04 May South Shore Broadsides
What do you think of when you think of this rail line? Do early morning commutes or weekend trips come to mind? Baseball games, shopping, or concerts? What about the sights on the way? For many of us, the South Shore Line conjures up some of the most iconic images of Northwest Indiana. The 1920s broadsides made by the rail line to advertise our area’s sights and sounds and highlight what makes the south shore of Lake Michigan unique.
The Indiana State Library has digitized their collection of South Shore Line broadsides. You can explore the collection on their website. The collection includes posters by artists Otto Brenneman, Clara Fahrenbach, Oscar Rabe Hanson and Raymond Huelster.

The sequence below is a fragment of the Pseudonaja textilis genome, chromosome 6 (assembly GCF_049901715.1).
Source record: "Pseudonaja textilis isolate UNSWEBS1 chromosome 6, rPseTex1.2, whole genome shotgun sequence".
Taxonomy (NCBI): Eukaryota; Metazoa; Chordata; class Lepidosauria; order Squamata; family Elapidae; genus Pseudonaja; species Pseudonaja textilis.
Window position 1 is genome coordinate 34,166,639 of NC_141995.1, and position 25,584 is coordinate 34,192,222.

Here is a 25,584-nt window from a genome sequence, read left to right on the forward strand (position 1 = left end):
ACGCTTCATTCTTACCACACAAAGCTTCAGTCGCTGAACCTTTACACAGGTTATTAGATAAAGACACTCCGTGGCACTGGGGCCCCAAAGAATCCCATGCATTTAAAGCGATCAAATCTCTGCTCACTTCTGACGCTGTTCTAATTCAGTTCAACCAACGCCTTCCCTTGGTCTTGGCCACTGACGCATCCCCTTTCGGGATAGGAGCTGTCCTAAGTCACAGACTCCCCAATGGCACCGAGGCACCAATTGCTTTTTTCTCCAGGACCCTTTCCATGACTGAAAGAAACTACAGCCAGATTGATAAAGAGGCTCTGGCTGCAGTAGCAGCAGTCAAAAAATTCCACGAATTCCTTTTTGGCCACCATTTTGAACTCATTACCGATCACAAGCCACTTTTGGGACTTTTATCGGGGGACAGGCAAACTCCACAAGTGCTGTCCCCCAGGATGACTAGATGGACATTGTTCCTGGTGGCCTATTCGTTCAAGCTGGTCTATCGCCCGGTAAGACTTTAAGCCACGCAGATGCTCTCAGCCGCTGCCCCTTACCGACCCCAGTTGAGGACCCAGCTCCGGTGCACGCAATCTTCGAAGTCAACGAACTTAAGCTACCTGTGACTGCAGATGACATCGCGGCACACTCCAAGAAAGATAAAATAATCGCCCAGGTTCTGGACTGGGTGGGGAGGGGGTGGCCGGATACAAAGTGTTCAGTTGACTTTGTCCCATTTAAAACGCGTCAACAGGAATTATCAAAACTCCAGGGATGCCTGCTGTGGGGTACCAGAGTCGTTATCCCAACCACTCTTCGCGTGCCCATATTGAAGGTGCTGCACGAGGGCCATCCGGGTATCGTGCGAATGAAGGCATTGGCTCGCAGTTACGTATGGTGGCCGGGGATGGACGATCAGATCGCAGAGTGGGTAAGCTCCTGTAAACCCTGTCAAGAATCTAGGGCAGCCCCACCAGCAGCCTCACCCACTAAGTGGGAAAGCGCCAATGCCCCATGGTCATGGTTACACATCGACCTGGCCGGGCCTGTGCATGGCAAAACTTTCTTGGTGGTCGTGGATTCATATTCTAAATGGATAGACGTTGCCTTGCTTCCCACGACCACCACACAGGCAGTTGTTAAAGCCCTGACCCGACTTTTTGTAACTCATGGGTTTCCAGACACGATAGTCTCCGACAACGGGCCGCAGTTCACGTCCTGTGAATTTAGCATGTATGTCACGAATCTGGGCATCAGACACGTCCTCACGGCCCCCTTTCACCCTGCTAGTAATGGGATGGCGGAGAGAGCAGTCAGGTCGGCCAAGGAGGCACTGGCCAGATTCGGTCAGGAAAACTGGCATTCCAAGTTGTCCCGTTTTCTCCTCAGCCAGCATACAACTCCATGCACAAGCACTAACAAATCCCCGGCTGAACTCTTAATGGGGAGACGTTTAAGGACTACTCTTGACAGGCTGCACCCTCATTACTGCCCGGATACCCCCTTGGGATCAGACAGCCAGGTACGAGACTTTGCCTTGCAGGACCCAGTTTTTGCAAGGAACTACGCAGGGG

These artifacts remind us how old the South Shore Line is, but did you know that it is the last remaining of the once numerous electric interurban trains in the United States? Construction began in 1901 from Chicago to Indiana’s harbors and lakefront. The broadsides show us what life was like in Indiana almost 100 years ago: just look that steamship and those swimsuits! Or this one: football uniforms sure have changed.
Want to know more history about the South Shore? Check out Moonlight in Duneland, an illustrated history of the South Shore, that includes large, full-page prints of the broadsides.